COVID-19 contact tracing ends as rules ease across Nunavut
High risk contacts no longer need to isolate
As COVID-19 restrictions continue to ease across Nunavut, the Health Department is no longer contact tracing, and high-risk contacts no longer need to isolate.
Dr. Andre Corriveau, Nunavut’s acting chief public health officer, made the announcement on March 25.
Effective Monday, only people diagnosed with COVID-19 need to isolate, Corriveau said in a news release, adding the change in the territory’s approach is to refocus resources to other diseases and other public health concerns.
Masks are still mandatory across the territory and all schools are open at 100 per cent capacity.
There are no restrictions on outdoor gatherings and up to 100 people can attend public indoor gatherings, or 75 per cent capacity, whichever is less.
In homes, 15 people plus household members can attend gatherings.
Restaurants and bars can operate at 75 per cent capacity and dancing and singing are allowed.
The movie theatre in Iqaluit is open to 100 people per room or 75 per cent capacity, whichever is less.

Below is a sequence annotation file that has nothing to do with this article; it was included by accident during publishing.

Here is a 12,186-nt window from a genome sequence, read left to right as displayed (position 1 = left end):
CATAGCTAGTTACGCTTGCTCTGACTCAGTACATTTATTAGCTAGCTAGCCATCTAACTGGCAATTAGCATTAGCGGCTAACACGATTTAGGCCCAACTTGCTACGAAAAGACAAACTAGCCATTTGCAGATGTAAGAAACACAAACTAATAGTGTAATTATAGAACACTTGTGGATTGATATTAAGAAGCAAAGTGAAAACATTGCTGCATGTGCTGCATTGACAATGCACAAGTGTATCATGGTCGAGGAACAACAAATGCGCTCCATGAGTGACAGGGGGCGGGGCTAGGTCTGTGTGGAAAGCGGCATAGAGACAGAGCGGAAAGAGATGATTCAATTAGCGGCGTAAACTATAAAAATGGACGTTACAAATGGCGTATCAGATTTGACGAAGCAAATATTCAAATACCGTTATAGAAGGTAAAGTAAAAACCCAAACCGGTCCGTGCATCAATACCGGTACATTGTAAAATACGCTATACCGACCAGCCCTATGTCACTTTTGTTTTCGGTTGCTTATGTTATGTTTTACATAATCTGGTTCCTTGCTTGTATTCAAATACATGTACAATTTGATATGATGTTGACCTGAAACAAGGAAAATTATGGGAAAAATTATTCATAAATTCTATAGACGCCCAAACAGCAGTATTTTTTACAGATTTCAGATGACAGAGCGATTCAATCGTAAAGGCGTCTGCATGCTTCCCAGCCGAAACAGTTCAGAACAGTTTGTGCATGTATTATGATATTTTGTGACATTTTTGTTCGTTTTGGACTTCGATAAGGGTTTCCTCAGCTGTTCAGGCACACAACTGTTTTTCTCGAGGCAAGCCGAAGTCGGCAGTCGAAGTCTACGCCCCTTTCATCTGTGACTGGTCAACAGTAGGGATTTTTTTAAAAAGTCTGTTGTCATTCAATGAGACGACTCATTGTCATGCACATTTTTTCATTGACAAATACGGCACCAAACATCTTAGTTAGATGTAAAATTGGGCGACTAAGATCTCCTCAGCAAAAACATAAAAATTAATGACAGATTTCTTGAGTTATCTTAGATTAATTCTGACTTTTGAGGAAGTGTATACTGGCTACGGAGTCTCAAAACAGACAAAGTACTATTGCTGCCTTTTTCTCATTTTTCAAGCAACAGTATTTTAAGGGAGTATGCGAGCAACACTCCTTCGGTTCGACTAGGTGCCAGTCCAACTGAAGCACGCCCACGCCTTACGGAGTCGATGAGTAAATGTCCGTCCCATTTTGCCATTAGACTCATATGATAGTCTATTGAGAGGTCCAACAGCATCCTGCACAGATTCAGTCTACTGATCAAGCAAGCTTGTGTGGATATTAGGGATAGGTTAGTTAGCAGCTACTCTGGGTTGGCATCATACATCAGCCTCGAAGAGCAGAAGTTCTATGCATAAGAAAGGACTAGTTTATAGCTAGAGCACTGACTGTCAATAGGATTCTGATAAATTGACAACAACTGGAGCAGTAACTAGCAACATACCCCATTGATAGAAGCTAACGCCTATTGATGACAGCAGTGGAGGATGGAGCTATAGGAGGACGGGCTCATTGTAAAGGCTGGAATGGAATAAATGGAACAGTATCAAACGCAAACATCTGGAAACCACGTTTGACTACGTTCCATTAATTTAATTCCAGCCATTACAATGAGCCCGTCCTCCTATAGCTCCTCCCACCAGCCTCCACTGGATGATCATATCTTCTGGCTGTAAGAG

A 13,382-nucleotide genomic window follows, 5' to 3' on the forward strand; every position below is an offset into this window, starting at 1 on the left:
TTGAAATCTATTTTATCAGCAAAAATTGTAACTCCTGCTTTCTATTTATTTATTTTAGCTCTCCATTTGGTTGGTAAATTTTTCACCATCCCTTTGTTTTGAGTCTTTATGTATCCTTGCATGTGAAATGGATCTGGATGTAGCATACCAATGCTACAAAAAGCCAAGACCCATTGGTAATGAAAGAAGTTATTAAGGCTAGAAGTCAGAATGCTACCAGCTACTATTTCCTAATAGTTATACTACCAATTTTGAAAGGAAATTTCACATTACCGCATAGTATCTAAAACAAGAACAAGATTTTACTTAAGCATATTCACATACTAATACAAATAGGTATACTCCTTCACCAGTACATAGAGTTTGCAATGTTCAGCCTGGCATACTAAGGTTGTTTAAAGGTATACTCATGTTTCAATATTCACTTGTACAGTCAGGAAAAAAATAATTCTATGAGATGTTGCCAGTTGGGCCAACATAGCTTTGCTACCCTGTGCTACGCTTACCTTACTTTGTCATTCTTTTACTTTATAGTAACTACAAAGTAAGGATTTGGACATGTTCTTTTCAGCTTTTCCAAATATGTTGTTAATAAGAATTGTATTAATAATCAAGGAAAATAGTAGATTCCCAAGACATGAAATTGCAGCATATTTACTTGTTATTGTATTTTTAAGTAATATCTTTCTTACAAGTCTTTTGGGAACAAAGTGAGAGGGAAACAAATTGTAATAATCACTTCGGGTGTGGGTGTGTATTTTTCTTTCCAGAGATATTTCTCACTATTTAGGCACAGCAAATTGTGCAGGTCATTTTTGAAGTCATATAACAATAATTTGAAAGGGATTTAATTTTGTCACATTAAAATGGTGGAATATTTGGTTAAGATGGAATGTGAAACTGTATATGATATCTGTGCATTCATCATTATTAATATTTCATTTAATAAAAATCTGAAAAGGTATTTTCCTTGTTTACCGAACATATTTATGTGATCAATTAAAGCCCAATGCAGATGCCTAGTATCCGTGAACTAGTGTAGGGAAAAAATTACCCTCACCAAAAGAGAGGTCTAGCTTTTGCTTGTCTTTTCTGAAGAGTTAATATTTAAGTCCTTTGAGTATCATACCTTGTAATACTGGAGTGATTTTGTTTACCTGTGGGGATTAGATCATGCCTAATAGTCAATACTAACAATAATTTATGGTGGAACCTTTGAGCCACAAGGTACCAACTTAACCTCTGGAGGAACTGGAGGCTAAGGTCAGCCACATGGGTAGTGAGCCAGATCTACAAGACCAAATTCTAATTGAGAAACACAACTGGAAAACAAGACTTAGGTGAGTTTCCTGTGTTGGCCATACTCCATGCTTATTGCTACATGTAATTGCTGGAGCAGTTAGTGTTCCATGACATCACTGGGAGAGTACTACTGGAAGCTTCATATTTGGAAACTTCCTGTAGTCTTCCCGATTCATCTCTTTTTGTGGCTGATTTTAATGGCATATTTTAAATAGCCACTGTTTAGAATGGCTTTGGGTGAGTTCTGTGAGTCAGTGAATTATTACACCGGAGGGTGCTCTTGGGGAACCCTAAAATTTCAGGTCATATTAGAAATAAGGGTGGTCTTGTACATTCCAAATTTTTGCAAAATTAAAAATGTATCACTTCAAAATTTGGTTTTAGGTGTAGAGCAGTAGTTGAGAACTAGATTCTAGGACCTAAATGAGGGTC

Group counselling sessions are open to up to 20 people at a time.
Gyms are allowed to admit 25 people or 50 per cent capacity, whichever is less. Group fitness sessions can have up to 25 people.
Pools can open at full capacity with group sessions limited to 25 people.
Libraries, museums and galleries can open for 25 people or 50 per cent capacity, whichever is less, and group tours cannot exceed 25 people.
Arena capacity is 50 people or 50 per cent capacity, with a maximum of 50 spectators.
Churches and places of worship can host 100 people or 75 per cent capacity, whichever is less. Singing is now allowed.
In long-term care facilities, two visitors from a resident’s immediate family can visit per day.
All parks and buildings in parks can open.